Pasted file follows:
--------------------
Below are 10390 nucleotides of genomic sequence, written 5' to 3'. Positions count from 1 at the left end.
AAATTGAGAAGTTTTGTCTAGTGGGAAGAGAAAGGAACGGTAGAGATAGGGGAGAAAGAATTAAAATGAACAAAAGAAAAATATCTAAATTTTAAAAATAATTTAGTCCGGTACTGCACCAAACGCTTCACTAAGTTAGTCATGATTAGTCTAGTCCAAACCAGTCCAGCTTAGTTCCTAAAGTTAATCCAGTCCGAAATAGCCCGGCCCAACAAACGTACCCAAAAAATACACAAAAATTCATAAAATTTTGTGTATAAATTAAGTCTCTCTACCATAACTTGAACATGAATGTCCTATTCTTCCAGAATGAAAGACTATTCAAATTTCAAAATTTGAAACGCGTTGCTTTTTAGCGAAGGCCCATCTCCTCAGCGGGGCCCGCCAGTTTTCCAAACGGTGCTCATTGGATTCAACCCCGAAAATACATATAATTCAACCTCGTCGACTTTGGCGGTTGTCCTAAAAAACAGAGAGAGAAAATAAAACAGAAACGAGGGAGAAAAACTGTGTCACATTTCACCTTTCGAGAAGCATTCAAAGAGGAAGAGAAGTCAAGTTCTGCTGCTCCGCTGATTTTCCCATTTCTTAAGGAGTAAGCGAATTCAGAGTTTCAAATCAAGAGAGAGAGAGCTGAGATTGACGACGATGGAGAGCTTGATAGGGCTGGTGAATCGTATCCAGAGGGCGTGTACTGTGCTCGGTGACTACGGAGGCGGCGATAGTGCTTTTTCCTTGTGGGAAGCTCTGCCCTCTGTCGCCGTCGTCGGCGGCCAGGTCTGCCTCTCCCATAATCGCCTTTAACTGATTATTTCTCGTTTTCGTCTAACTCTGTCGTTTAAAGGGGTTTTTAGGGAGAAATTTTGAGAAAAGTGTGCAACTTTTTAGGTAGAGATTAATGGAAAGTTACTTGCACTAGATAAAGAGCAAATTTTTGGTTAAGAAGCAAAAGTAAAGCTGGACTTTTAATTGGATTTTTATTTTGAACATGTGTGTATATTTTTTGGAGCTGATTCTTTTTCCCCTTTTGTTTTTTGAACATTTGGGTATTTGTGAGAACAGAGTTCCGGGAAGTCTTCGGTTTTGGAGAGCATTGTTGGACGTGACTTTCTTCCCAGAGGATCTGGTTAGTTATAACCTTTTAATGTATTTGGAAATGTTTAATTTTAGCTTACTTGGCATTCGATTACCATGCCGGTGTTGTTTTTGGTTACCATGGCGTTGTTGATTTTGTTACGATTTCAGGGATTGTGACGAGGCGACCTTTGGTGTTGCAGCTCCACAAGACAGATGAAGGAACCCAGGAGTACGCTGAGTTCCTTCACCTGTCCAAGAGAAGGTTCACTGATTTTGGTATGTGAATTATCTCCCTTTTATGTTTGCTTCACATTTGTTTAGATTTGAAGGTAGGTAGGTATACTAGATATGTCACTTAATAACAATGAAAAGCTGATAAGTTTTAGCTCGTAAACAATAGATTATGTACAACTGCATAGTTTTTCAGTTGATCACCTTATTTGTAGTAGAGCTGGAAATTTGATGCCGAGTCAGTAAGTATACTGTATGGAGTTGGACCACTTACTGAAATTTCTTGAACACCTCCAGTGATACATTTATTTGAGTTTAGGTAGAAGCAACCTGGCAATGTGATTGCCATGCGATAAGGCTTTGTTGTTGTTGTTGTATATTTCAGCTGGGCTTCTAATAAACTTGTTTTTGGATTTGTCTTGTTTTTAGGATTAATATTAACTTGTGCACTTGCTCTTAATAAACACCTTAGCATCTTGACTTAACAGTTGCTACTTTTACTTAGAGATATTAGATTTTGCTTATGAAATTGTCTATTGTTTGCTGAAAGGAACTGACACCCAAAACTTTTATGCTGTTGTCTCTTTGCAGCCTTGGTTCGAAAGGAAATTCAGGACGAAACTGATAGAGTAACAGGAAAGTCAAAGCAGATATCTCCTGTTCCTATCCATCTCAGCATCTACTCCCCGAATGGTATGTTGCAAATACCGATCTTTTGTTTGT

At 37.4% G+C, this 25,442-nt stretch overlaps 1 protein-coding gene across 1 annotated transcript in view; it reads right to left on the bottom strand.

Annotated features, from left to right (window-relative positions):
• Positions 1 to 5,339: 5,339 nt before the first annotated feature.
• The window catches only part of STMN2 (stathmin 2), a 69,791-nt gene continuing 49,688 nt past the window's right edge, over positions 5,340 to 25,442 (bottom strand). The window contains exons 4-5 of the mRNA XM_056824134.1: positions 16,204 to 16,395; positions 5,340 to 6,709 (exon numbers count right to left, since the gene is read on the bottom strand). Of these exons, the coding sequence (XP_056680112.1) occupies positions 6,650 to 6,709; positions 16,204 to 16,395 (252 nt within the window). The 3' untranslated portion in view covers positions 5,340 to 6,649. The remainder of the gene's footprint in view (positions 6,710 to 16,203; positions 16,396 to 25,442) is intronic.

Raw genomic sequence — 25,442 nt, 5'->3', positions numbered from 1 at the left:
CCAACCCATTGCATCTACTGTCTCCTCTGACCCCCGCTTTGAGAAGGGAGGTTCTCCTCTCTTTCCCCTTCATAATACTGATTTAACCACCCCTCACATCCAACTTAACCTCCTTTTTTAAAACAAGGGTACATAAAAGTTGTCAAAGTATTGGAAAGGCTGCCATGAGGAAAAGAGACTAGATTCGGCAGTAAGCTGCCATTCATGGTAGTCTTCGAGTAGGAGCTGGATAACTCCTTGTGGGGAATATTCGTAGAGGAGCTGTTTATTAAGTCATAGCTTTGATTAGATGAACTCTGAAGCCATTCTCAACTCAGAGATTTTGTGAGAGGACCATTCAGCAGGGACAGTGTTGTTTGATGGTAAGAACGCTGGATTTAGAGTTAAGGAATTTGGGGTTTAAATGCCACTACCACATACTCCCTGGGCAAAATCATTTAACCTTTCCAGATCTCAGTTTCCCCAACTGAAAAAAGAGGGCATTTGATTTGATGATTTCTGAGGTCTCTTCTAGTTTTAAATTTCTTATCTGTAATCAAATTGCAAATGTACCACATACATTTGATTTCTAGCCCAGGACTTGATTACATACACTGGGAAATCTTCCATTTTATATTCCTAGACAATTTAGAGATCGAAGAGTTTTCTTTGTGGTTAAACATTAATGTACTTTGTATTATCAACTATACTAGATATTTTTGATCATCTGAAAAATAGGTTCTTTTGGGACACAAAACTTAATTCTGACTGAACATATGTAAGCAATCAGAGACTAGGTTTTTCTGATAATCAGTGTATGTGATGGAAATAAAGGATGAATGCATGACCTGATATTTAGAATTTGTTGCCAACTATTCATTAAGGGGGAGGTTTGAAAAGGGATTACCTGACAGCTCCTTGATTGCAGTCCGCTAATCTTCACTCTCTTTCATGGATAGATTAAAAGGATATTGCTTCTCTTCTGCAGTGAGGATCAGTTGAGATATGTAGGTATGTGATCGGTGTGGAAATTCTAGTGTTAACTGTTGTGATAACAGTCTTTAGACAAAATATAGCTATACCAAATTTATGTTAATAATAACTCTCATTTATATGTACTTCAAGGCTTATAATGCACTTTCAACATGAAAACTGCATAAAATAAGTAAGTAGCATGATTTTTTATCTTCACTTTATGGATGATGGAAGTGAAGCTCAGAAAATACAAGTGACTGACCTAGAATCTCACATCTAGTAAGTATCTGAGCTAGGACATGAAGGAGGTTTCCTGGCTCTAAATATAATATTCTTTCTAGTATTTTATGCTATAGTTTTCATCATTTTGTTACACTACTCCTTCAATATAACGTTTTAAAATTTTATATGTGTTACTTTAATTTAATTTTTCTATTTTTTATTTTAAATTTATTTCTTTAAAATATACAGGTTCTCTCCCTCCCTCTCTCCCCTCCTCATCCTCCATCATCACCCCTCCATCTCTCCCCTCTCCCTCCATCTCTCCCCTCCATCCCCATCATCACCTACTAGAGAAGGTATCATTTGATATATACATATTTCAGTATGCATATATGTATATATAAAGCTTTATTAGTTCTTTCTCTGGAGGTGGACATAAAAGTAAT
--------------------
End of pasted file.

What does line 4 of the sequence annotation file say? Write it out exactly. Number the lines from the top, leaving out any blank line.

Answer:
Annotated features, from left to right (window-relative positions):